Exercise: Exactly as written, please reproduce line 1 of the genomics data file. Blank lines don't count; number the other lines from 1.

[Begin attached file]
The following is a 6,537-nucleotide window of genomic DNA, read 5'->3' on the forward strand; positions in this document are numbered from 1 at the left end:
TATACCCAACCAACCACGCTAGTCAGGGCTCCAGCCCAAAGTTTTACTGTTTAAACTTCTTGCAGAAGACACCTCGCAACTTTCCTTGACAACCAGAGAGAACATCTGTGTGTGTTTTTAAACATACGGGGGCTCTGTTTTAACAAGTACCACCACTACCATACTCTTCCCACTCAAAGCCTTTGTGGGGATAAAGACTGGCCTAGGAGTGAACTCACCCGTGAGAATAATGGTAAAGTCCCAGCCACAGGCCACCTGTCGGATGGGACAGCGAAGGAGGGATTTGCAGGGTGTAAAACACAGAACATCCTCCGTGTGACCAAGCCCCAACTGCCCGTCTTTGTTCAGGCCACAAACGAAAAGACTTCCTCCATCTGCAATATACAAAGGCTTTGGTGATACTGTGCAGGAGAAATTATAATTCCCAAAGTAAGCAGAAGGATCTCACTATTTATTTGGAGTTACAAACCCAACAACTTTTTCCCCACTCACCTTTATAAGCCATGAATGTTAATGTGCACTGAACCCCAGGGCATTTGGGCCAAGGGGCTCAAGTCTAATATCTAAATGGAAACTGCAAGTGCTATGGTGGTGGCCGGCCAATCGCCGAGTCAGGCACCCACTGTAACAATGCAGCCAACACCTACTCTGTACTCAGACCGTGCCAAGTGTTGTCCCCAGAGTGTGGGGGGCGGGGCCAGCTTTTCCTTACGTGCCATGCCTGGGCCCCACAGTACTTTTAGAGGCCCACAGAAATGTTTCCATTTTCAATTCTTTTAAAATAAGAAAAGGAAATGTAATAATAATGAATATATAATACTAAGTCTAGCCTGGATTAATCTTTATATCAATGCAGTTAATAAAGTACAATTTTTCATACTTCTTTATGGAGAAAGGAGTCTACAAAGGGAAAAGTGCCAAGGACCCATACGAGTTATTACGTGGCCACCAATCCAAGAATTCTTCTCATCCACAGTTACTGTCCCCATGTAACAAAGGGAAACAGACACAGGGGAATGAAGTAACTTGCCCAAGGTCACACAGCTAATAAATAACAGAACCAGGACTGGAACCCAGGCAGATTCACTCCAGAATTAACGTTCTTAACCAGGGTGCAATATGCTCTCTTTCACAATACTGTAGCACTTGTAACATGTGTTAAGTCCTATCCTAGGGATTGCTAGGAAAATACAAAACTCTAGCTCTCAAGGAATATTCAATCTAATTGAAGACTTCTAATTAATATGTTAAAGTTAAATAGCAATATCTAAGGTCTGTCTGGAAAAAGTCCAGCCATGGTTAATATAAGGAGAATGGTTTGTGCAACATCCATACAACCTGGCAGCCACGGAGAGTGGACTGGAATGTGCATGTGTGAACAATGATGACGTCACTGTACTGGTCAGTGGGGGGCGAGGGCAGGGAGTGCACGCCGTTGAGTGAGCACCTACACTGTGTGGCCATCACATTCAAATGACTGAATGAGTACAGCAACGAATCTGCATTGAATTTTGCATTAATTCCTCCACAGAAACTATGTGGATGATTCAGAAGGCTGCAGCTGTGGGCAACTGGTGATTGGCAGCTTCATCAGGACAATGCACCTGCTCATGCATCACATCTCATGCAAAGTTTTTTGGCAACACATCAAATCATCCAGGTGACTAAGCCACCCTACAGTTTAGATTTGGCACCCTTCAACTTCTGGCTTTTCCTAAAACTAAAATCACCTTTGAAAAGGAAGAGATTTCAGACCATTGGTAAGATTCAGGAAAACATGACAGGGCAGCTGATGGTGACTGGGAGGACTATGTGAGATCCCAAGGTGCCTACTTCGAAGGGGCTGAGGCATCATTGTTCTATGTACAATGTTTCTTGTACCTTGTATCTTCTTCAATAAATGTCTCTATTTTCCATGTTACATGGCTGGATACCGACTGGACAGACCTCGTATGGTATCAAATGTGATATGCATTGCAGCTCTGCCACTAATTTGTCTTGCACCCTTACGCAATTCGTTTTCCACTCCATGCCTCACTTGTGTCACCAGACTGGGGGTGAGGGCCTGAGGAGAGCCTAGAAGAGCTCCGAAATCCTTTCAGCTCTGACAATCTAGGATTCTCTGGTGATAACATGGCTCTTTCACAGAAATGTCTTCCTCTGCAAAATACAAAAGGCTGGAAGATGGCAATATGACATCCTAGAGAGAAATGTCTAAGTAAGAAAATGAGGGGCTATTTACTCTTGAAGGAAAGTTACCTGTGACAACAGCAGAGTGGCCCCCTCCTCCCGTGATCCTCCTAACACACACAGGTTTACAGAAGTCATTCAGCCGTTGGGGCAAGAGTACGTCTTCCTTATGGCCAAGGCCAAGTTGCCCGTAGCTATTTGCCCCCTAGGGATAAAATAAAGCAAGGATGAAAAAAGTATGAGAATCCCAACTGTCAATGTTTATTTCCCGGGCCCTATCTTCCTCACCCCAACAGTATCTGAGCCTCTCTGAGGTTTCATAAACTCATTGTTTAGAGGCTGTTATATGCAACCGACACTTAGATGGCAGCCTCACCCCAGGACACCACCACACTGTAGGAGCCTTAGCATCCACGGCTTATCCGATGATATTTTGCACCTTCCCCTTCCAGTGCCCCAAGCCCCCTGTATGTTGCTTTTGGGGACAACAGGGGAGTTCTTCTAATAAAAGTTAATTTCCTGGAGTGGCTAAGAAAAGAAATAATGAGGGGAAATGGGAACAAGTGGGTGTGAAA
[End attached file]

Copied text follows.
The following is a 6,537-nucleotide window of genomic DNA, read 5'->3' on the forward strand; positions in this document are numbered from 1 at the left end: